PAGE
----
Columbia Conspiracy Vapor Trail Shoes

Like the other Conspiracy shoes I’ve worn, there were pretty comfortable right out of the box, although they don’t have the same awesome shape of the original.  I liked the wide toe box on my original Conspiracy’s and they felt great, the Vapor was narrower through the toe box and took a little time to break in.  The weight is nice and about 9-10 oz. per shoe and the tread has a nice grip to it.

I’m not terribly happy with these shoes when running on pavement.  Unfortunately, I can’t really explain why.  They just seem to be harsh on my feet running on pavement compared to other running shoes (I have been running in my Altra Zero Drop shoes as well).  Once I got the Vapors on the trail, it was a different story.

Columbia Conspiracy Vapor Trail Shoes

On the rocky, dusty desert trails around here the Vapors performed great.  The sole/midsole assembly is rigid enough to protect my feet from the sharp rocks on the trail, but flexible enough to be agile on the technical terrain.  They breathe well and the reinforced outer provides some nice protection.  I was pleasantly surprised at the difference in how these shoes felt on the trail vs. the pavement.  They are a “trail shoe” and not a true running shoe and it shows when I run in them on different surfaces.

I just started using them so we’ll see how they hold up.  If the other Conspiracy shoes are any indicator, they’ll do fine and at $80 they’re cheaper than any running shoes I’ve ever had and most trail shoes I’ve purchased.

SOCKS!

I also wanted to add a note about the socks.  I have been using a variety of socks over the last couple of years to try out new brands, styles, materials and fits in an attempt to find a great sock.  I have a few brands that I really love including Point6, Ausangate and Smartwool.  The first gear review I ever wrote was for the Smartwool PhD hiking socks that I wore for a month on the Colorado river in 2007.  I was really impressed with how the socks held up to daily abuse in and out of water day after day.  Smartwool recently sent me the socks shown above to try out as one of their Fan Field Testers.  They are the NEW and improved ultra-light PhD micro running socks and I love them.  They quickly reminded me of why I was so enamored with Smartwool in the first place.  The socks fit well, hold their shape and take a ton of abuse without the slightest whimper.  The only other socks I have that have held up as well are my Point 6 socks (which I really do love) but the PhDs are much thinner which I really like for running socks.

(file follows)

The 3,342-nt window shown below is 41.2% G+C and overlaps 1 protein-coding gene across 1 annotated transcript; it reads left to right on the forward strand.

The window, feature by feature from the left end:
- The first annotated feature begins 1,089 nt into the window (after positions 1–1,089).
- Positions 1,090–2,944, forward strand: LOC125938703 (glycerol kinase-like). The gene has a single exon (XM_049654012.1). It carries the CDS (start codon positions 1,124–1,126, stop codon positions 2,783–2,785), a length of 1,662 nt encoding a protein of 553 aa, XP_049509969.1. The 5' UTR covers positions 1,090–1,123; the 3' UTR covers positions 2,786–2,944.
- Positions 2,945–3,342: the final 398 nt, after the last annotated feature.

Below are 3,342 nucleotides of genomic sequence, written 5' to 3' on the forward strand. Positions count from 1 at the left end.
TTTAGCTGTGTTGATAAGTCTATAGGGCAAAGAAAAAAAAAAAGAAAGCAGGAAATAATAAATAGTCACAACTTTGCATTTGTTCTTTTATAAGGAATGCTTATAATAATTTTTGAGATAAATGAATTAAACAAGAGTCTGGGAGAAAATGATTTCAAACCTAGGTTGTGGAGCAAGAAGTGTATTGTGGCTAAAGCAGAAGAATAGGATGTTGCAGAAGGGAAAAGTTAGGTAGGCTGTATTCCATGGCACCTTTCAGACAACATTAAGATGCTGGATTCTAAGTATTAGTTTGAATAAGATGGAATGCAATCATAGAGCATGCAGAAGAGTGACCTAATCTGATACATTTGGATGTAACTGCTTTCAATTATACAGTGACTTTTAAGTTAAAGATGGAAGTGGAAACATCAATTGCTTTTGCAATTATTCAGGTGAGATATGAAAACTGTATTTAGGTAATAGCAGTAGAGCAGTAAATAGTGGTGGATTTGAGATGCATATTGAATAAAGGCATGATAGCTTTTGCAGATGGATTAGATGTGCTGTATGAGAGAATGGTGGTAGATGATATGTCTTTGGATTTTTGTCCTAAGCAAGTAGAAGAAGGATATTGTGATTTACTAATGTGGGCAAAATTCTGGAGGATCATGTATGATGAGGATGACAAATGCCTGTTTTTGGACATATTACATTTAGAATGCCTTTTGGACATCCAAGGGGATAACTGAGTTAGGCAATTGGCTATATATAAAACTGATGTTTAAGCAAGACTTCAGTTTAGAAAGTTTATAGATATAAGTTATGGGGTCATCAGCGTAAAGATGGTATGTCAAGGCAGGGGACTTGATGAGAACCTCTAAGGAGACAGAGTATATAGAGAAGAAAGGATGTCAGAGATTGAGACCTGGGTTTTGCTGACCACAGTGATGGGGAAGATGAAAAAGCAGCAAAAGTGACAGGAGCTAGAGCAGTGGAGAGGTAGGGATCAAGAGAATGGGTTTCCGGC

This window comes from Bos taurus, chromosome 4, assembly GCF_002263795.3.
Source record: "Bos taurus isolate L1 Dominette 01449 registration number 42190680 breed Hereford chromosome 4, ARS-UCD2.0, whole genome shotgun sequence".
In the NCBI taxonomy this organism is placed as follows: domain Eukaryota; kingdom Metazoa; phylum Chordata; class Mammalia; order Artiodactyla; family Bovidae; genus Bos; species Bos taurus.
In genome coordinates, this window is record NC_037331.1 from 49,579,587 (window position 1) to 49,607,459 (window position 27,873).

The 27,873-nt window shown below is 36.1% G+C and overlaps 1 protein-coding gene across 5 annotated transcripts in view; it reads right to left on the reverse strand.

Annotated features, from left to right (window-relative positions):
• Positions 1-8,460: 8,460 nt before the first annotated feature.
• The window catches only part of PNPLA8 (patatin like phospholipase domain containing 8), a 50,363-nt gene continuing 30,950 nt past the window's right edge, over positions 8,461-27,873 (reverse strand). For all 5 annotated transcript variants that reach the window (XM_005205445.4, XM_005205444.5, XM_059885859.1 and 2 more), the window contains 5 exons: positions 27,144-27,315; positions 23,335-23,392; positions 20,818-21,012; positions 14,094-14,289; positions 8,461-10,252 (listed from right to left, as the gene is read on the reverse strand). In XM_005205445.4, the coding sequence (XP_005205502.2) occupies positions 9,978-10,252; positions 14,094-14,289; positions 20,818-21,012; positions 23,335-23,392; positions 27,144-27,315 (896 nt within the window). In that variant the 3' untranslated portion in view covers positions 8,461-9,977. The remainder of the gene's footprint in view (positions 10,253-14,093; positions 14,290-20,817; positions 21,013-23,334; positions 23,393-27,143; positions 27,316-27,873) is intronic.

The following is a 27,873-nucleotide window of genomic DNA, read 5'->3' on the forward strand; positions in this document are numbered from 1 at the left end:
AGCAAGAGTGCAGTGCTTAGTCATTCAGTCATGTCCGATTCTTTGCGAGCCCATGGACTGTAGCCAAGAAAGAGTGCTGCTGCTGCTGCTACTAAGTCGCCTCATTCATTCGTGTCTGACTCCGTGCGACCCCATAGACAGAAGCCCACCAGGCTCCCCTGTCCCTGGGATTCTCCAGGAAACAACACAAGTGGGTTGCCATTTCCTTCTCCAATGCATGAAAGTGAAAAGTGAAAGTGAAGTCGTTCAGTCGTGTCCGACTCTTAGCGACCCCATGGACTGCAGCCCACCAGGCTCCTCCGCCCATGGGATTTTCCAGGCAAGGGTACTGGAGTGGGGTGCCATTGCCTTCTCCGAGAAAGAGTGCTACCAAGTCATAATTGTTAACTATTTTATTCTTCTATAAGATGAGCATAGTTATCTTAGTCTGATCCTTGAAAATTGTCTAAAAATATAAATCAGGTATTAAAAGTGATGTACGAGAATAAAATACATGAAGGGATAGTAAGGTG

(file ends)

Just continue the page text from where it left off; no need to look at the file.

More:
Camelback Mountain Summit via Cholla Trail…

East view from the Saddle near the Heli-Pad...

Camelback Mountain sits firmly in the middle of the Phoenix Metro area and is bordered by Phoenix, Scottsdale and Paradise Valley.  It’s central location and prominent shape make it incredibly enticing, attracting over 300,000 recreational visitors each year.  Located on the north side of Camelback Mountain is a shallow cave, or grotto, where the ancient Hohokams practiced religious rituals.  This fact, coupled with the mountain’s mystique have led some to refer to Camelback as the Sacred Mountain.  During the late 1800s, the federal government reserved Camelback Mountain for an Indian reservation.  By the 1940′s most of the land had fallen to private ownership. Gary Driggs, a local resident with a close association with the mountain, has fought to protect the mountain, successfully, since the early 1950′s.  The area has been off-limits to developers since the mid 1968, thanks to Driggs and the  Preservation of Camelback Mountain Foundation led by Barry Goldwater.  A ceremony was held in 1968 in honor of the mountain’s preservation and was attended by President Johnson (the First Lady was said to have hiked Cholla Trail in high heals).  The Phoenician, a world-famous resort built-in 1988, sits right at the south-eastern base of the mountain and it’s golf course wraps around to the north-east side near the trailhead.

Camelback’s accessibility is what makes it so dangerous.  Novice hikers, weekend warriors and clueless urbanites have all flocked, at one time or another, to the mountain in the middle of the city for an easy afternoon workout in the sun.  Many of them come unprepared.  Camelback is no walk in the park and for those who arrive with insufficient water, improper footwear and a lack of respect may find themselves on the evening news.  Every year, rescue crews respond to dozens of calls of stranded, injured or missing hikers at Camelback Mountain.  People think that because the trails are in the city that there is somehow less danger here.  In the summer of 2009, rescue crews were called out to Camelback over a dozen times in a single day, most related to dehydration.